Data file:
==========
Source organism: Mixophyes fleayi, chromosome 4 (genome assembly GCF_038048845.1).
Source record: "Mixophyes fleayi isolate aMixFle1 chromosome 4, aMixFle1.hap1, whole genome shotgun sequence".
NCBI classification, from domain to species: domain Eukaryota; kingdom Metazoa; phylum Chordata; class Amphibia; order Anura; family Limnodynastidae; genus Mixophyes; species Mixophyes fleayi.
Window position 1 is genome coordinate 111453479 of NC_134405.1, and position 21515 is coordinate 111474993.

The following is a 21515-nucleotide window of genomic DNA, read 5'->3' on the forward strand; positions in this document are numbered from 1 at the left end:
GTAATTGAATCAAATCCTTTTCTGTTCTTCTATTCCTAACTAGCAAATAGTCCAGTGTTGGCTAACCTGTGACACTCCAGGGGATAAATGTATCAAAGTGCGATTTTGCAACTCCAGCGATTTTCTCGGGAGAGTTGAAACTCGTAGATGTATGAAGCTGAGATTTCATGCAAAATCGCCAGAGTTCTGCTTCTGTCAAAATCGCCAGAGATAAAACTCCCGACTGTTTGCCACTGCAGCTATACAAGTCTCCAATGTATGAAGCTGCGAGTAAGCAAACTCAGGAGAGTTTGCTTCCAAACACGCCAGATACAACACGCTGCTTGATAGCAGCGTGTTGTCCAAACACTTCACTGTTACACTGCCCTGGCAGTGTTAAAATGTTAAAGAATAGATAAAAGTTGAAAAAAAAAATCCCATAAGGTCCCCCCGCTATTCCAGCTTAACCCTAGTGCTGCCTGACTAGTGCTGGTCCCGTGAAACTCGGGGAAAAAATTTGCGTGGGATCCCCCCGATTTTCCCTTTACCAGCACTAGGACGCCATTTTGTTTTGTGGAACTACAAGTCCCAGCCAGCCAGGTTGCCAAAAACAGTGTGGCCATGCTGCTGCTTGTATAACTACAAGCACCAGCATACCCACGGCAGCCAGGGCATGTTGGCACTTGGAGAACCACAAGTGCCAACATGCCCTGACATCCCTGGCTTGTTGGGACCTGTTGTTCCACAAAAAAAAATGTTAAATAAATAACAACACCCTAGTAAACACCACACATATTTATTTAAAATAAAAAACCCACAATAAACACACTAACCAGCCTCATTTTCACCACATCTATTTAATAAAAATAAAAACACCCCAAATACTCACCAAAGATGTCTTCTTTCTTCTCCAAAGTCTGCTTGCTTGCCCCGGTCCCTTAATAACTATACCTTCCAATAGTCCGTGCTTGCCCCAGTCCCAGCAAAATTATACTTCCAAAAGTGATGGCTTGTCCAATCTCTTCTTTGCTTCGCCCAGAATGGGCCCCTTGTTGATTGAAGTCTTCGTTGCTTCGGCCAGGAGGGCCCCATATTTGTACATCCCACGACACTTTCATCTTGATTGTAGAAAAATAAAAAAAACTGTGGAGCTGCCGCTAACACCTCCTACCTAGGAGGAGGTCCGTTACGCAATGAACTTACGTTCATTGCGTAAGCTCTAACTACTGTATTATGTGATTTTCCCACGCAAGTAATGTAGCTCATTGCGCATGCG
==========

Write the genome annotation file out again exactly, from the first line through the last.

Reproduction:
Source organism: Mixophyes fleayi, chromosome 4 (genome assembly GCF_038048845.1).
Source record: "Mixophyes fleayi isolate aMixFle1 chromosome 4, aMixFle1.hap1, whole genome shotgun sequence".
NCBI classification, from domain to species: domain Eukaryota; kingdom Metazoa; phylum Chordata; class Amphibia; order Anura; family Limnodynastidae; genus Mixophyes; species Mixophyes fleayi.
Window position 1 is genome coordinate 111453479 of NC_134405.1, and position 21515 is coordinate 111474993.

The following is a 21515-nucleotide window of genomic DNA, read 5'->3' on the forward strand; positions in this document are numbered from 1 at the left end:
GTAATTGAATCAAATCCTTTTCTGTTCTTCTATTCCTAACTAGCAAATAGTCCAGTGTTGGCTAACCTGTGACACTCCAGGGGATAAATGTATCAAAGTGCGATTTTGCAACTCCAGCGATTTTCTCGGGAGAGTTGAAACTCGTAGATGTATGAAGCTGAGATTTCATGCAAAATCGCCAGAGTTCTGCTTCTGTCAAAATCGCCAGAGATAAAACTCCCGACTGTTTGCCACTGCAGCTATACAAGTCTCCAATGTATGAAGCTGCGAGTAAGCAAACTCAGGAGAGTTTGCTTCCAAACACGCCAGATACAACACGCTGCTTGATAGCAGCGTGTTGTCCAAACACTTCACTGTTACACTGCCCTGGCAGTGTTAAAATGTTAAAGAATAGATAAAAGTTGAAAAAAAAAATCCCATAAGGTCCCCCCGCTATTCCAGCTTAACCCTAGTGCTGCCTGACTAGTGCTGGTCCCGTGAAACTCGGGGAAAAAATTTGCGTGGGATCCCCCCGATTTTCCCTTTACCAGCACTAGGACGCCATTTTGTTTTGTGGAACTACAAGTCCCAGCCAGCCAGGTTGCCAAAAACAGTGTGGCCATGCTGCTGCTTGTATAACTACAAGCACCAGCATACCCACGGCAGCCAGGGCATGTTGGCACTTGGAGAACCACAAGTGCCAACATGCCCTGACATCCCTGGCTTGTTGGGACCTGTTGTTCCACAAAAAAAAATGTTAAATAAATAACAACACCCTAGTAAACACCACACATATTTATTTAAAATAAAAAACCCACAATAAACACACTAACCAGCCTCATTTTCACCACATCTATTTAATAAAAATAAAAACACCCCAAATACTCACCAAAGATGTCTTCTTTCTTCTCCAAAGTCTGCTTGCTTGCCCCGGTCCCTTAATAACTATACCTTCCAATAGTCCGTGCTTGCCCCAGTCCCAGCAAAATTATACTTCCAAAAGTGATGGCTTGTCCAATCTCTTCTTTGCTTCGCCCAGAATGGGCCCCTTGTTGATTGAAGTCTTCGTTGCTTCGGCCAGGAGGGCCCCATATTTGTACATCCCACGACACTTTCATCTTGATTGTAGAAAAATAAAAAAAACTGTGGAGCTGCCGCTAACACCTCCTACCTAGGAGGAGGTCCGTTACGCAATGAACTTACGTTCATTGCGTAAGCTCTAACTACTGTATTATGTGATTTTCCCACGCAAGTAATGTAGCTCATTGCGCATGCG